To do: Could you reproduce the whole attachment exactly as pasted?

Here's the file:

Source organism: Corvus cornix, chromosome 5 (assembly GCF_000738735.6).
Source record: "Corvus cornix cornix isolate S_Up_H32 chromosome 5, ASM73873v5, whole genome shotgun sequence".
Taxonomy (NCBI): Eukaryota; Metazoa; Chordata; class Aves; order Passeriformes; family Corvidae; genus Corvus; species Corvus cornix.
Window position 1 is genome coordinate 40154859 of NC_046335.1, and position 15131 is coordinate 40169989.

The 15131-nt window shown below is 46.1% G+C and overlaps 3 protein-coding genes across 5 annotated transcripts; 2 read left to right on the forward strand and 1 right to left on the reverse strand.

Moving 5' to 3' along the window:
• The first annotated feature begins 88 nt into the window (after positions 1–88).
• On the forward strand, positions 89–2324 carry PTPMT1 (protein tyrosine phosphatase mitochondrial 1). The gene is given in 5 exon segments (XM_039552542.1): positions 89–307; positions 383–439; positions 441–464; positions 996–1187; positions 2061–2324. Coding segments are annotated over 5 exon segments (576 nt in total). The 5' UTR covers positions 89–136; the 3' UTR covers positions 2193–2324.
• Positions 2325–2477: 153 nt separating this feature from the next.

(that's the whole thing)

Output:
Source organism: Corvus cornix, chromosome 5 (assembly GCF_000738735.6).
Source record: "Corvus cornix cornix isolate S_Up_H32 chromosome 5, ASM73873v5, whole genome shotgun sequence".
Taxonomy (NCBI): Eukaryota; Metazoa; Chordata; class Aves; order Passeriformes; family Corvidae; genus Corvus; species Corvus cornix.
Window position 1 is genome coordinate 40154859 of NC_046335.1, and position 15131 is coordinate 40169989.

The 15131-nt window shown below is 46.1% G+C and overlaps 3 protein-coding genes across 5 annotated transcripts; 2 read left to right on the forward strand and 1 right to left on the reverse strand.

Moving 5' to 3' along the window:
• The first annotated feature begins 88 nt into the window (after positions 1–88).
• On the forward strand, positions 89–2324 carry PTPMT1 (protein tyrosine phosphatase mitochondrial 1). The gene is given in 5 exon segments (XM_039552542.1): positions 89–307; positions 383–439; positions 441–464; positions 996–1187; positions 2061–2324. Coding segments are annotated over 5 exon segments (576 nt in total). The 5' UTR covers positions 89–136; the 3' UTR covers positions 2193–2324.
• Positions 2325–2477: 153 nt separating this feature from the next.